West Yorkshire on a mission ‘to be the best place to be a manufacturer in the UK’
Mayor Tracy Brabin has pledged to back the recommendations of her manufacturing task force which has set out its plan of action to strengthen the sector in West Yorkshire.
Brabin is also considering creating a West Yorkshire Manufacturing Week, in addition to existing sub-regional events in Leeds, Bradford, to help increase collaboration and benefit from presenting a united voice.
The region has a large manufacturing sector but it is thought that the lack of a global brand as a major employer – such as BAe in Lancashire or Jaguar Land Rover in the West Midlands – means its contribution can be underestimated.
West Yorkshire’s manufacturers employ 112,000 people in 5,600 business and are the driving force behind the £5bn of annual exports.
The Mayor’s Manufacturing Task Force has set out 14 recommendations grouped under four missions.
The group, chaired by AW Hainsworth chairman Andrew Wright, was set up to fulfil a manifesto pledge by Brabin when she was elected in May 2021.
“Our vision is to be the best place to be a manufacturer in the UK, bringing together our unrivalled strengths and heritage to lead the next industrial revolution and powering it with the next generation of talent,” said Wright.
After eight months of discussions and consultations, the task force has published its recommendations for what should be achieved by 2028.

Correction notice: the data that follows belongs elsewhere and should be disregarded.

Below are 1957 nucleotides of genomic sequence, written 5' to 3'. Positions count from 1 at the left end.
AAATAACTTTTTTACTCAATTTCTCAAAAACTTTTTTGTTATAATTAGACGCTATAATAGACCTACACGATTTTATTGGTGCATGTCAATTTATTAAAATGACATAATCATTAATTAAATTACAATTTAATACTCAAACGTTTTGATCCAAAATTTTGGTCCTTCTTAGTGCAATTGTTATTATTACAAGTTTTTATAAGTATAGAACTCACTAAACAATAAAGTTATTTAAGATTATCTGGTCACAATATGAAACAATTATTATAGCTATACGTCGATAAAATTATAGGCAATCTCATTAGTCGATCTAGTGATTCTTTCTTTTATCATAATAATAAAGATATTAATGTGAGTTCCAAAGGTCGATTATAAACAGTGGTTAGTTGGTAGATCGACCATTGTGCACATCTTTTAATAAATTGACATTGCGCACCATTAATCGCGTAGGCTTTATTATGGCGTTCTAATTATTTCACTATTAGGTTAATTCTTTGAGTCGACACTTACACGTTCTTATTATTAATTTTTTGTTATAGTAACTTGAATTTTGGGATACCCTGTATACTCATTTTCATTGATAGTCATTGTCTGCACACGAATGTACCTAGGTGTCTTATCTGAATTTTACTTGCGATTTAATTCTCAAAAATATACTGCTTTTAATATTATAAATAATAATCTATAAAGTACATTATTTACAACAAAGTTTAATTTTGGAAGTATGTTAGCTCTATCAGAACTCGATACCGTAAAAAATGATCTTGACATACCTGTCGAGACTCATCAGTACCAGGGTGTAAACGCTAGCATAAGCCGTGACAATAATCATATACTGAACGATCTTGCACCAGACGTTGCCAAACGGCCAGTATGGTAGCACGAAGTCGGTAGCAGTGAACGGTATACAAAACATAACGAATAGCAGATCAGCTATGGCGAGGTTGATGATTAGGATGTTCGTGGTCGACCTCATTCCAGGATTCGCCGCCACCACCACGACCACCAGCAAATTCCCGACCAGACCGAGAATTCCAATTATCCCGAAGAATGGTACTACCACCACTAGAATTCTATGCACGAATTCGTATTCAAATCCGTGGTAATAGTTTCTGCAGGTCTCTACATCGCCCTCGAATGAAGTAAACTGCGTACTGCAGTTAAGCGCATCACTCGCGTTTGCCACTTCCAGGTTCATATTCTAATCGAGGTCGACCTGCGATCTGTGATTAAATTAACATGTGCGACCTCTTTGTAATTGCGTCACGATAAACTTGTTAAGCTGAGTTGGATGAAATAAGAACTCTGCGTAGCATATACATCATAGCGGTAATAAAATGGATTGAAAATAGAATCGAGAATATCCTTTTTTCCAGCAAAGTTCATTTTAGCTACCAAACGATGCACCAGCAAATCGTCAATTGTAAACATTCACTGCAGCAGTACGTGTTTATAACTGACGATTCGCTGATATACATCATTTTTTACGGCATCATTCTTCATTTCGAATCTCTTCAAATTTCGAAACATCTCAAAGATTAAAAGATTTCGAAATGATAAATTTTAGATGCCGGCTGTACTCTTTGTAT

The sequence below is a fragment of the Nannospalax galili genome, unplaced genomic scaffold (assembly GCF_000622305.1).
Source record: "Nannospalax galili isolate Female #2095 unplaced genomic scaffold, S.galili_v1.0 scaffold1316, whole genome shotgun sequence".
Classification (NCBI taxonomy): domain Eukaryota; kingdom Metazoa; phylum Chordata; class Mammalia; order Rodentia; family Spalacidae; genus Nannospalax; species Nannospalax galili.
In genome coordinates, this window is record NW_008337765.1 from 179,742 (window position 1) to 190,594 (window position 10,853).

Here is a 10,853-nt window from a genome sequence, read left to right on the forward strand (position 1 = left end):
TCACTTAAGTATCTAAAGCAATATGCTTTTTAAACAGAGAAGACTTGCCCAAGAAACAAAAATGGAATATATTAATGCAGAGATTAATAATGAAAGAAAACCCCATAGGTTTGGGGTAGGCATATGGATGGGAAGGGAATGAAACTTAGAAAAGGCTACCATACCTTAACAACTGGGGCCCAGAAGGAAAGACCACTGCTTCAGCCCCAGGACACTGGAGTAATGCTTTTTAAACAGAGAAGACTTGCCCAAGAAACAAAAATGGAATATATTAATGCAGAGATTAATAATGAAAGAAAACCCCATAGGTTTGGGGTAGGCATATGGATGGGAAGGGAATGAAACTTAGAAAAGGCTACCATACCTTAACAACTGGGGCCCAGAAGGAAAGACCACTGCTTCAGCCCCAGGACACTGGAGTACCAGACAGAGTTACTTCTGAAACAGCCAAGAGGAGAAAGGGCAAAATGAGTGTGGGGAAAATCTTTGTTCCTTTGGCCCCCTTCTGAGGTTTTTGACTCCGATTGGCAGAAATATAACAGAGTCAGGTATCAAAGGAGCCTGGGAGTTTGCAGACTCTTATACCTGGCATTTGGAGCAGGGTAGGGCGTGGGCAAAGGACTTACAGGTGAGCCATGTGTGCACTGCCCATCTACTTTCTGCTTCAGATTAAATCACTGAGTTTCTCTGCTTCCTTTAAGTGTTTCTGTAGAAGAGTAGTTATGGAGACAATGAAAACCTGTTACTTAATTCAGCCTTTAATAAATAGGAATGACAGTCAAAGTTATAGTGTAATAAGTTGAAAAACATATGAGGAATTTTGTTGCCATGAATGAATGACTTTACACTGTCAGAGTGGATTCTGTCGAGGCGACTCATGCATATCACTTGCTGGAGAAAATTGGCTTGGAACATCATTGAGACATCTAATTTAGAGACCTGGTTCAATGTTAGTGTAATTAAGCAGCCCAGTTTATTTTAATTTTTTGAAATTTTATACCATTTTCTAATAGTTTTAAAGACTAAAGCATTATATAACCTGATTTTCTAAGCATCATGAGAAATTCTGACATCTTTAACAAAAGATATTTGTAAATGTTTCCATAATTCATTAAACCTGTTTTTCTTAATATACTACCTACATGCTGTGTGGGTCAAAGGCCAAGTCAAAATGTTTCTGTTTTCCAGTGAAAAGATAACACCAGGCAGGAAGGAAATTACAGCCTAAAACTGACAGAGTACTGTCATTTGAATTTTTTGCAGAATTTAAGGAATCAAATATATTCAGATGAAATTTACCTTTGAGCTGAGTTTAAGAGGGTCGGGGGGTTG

It has focused on growth through productivity and innovation, net-zero initiatives, skills, and international trade.
Brabin told TheBusinessDesk.com that she intends to implement the task force’s recommendations and her next step will be “to prioritise next steps” with her team.
“I want all these recommendations to be carried out in full, which is the priority? How do we weave them into my 10 manifesto pledges. Obviously, we have a thing of an election in two years’ time.
“I want to make sure that we have a lot of these recommendations landed sooner than 2028, if possible. We are going to be working at speed.”
The mission statements do not have specific targets, other than to increase the number of manufacturers active in each area, albeit without setting out the existing levels.
The recommendations are a mix of tasks, including establish an export support scheme and establish a West Yorkshire productivity index, and increased engagement with various stakeholders, such as lobby the Department for Transport about electric vehicles, increase promotion of the region’s manufacturing assets, and focus on inspiring the next generation.
The report has not attempted to estimate how much funding will be required to achieve the four missions, but Brabin is confident there is financial support available that can support the activity required.
She said: “There is funding in various pots that have been already allocated – whether that’s around business or skills, or the Catalyst programme for export – and this helps me with my thinking of where and how to spend them.”
Brabin acknowledged that for many manufacturers struggling to recover from the impacts of Covid, Brexit, and global supply chain issues, addressing net zero targets could prove tough.
She said: “Listening to business, they’re saying climate emergency is so difficult to navigate.
“When you’ve just about got your head above water, it doesn’t feel like a priority. But hopefully, I can make the argument that if you do this, you’re more likely to survive, you’re going to be more resilient.
“We’ve got lots of opportunities to help in skills, innovation, and export. But [addressing the] climate emergency has to come from the business as well.”